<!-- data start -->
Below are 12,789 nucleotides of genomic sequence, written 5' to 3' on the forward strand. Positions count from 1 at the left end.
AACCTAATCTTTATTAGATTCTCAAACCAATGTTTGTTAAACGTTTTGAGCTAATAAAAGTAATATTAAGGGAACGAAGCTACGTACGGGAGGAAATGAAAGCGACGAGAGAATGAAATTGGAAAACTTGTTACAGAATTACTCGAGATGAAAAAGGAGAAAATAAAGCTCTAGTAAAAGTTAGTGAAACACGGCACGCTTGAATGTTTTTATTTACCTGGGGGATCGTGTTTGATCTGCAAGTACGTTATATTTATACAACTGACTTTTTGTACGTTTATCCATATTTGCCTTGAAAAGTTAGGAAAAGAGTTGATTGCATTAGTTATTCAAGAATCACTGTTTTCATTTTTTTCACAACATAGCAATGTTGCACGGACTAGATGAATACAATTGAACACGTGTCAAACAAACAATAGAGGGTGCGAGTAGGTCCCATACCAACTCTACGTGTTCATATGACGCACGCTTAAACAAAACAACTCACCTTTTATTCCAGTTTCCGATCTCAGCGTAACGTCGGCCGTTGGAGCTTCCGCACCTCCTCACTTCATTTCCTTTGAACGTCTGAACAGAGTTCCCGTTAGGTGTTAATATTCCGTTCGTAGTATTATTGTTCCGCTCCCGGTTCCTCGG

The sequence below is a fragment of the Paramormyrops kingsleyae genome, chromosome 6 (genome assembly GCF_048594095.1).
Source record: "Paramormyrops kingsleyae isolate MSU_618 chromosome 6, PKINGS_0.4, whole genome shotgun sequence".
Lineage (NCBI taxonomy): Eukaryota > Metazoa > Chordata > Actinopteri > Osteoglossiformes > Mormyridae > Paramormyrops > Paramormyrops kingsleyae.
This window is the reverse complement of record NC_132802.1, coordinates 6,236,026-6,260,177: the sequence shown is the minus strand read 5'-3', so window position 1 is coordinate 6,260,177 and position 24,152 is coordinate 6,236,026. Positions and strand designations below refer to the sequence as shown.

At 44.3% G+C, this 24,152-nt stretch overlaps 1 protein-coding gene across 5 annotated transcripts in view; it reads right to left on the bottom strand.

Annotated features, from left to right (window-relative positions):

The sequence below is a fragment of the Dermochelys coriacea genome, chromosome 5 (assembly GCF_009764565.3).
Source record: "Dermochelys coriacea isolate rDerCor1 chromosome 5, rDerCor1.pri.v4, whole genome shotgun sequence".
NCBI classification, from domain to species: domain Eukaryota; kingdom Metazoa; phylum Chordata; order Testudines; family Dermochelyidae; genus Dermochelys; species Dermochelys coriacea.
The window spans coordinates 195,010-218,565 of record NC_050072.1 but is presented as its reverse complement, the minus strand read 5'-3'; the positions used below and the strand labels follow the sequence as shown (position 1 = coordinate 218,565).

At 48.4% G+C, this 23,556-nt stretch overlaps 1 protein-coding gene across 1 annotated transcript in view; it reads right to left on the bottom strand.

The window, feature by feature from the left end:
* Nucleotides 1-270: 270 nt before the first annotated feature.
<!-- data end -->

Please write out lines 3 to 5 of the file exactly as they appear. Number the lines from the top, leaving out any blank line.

The sequence below is a fragment of the Paramormyrops kingsleyae genome, chromosome 6 (genome assembly GCF_048594095.1).
Source record: "Paramormyrops kingsleyae isolate MSU_618 chromosome 6, PKINGS_0.4, whole genome shotgun sequence".
Lineage (NCBI taxonomy): Eukaryota > Metazoa > Chordata > Actinopteri > Osteoglossiformes > Mormyridae > Paramormyrops > Paramormyrops kingsleyae.